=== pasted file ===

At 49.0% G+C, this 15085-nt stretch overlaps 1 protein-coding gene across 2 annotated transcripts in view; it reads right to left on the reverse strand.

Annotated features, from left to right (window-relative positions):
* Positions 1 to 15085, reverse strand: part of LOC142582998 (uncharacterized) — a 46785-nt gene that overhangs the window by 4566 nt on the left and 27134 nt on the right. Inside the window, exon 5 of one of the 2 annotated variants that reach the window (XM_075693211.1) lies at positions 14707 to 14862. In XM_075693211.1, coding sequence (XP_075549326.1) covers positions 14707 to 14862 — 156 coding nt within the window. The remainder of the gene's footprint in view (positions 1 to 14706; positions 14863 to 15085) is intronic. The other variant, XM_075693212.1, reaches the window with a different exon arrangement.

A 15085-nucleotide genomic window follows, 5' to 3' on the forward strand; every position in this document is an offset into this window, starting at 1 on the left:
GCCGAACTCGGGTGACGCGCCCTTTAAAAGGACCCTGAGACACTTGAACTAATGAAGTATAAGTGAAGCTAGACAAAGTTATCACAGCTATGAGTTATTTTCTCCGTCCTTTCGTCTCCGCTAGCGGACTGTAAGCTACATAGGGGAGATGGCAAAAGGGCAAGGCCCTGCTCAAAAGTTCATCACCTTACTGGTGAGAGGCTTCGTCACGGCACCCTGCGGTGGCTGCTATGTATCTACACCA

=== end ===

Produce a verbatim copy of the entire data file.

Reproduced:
At 49.0% G+C, this 15085-nt stretch overlaps 1 protein-coding gene across 2 annotated transcripts in view; it reads right to left on the reverse strand.

Annotated features, from left to right (window-relative positions):
* Positions 1 to 15085, reverse strand: part of LOC142582998 (uncharacterized) — a 46785-nt gene that overhangs the window by 4566 nt on the left and 27134 nt on the right. Inside the window, exon 5 of one of the 2 annotated variants that reach the window (XM_075693211.1) lies at positions 14707 to 14862. In XM_075693211.1, coding sequence (XP_075549326.1) covers positions 14707 to 14862 — 156 coding nt within the window. The remainder of the gene's footprint in view (positions 1 to 14706; positions 14863 to 15085) is intronic. The other variant, XM_075693212.1, reaches the window with a different exon arrangement.

A 15085-nucleotide genomic window follows, 5' to 3' on the forward strand; every position in this document is an offset into this window, starting at 1 on the left:
GCCGAACTCGGGTGACGCGCCCTTTAAAAGGACCCTGAGACACTTGAACTAATGAAGTATAAGTGAAGCTAGACAAAGTTATCACAGCTATGAGTTATTTTCTCCGTCCTTTCGTCTCCGCTAGCGGACTGTAAGCTACATAGGGGAGATGGCAAAAGGGCAAGGCCCTGCTCAAAAGTTCATCACCTTACTGGTGAGAGGCTTCGTCACGGCACCCTGCGGTGGCTGCTATGTATCTACACCA